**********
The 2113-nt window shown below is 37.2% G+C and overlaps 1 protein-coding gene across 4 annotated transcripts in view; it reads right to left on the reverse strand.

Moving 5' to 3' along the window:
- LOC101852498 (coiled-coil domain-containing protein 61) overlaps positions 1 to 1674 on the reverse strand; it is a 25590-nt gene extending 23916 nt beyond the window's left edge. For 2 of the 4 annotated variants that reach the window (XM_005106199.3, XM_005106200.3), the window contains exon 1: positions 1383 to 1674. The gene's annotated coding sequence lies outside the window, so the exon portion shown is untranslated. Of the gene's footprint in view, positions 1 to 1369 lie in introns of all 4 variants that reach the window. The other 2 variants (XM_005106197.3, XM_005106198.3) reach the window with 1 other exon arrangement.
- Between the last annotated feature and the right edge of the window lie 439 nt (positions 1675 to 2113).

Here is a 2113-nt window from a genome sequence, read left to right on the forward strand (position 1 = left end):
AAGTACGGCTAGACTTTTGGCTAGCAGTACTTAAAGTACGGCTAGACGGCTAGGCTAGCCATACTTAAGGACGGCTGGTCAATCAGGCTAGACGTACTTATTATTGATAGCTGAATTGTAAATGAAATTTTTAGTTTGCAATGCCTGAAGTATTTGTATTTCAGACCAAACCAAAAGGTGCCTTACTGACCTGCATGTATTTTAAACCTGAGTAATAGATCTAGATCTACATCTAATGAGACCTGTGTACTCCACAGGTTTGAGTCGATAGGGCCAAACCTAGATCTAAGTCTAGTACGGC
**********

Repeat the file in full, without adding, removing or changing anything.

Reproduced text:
The 2113-nt window shown below is 37.2% G+C and overlaps 1 protein-coding gene across 4 annotated transcripts in view; it reads right to left on the reverse strand.

Moving 5' to 3' along the window:
- LOC101852498 (coiled-coil domain-containing protein 61) overlaps positions 1 to 1674 on the reverse strand; it is a 25590-nt gene extending 23916 nt beyond the window's left edge. For 2 of the 4 annotated variants that reach the window (XM_005106199.3, XM_005106200.3), the window contains exon 1: positions 1383 to 1674. The gene's annotated coding sequence lies outside the window, so the exon portion shown is untranslated. Of the gene's footprint in view, positions 1 to 1369 lie in introns of all 4 variants that reach the window. The other 2 variants (XM_005106197.3, XM_005106198.3) reach the window with 1 other exon arrangement.
- Between the last annotated feature and the right edge of the window lie 439 nt (positions 1675 to 2113).

Here is a 2113-nt window from a genome sequence, read left to right on the forward strand (position 1 = left end):
AAGTACGGCTAGACTTTTGGCTAGCAGTACTTAAAGTACGGCTAGACGGCTAGGCTAGCCATACTTAAGGACGGCTGGTCAATCAGGCTAGACGTACTTATTATTGATAGCTGAATTGTAAATGAAATTTTTAGTTTGCAATGCCTGAAGTATTTGTATTTCAGACCAAACCAAAAGGTGCCTTACTGACCTGCATGTATTTTAAACCTGAGTAATAGATCTAGATCTACATCTAATGAGACCTGTGTACTCCACAGGTTTGAGTCGATAGGGCCAAACCTAGATCTAAGTCTAGTACGGC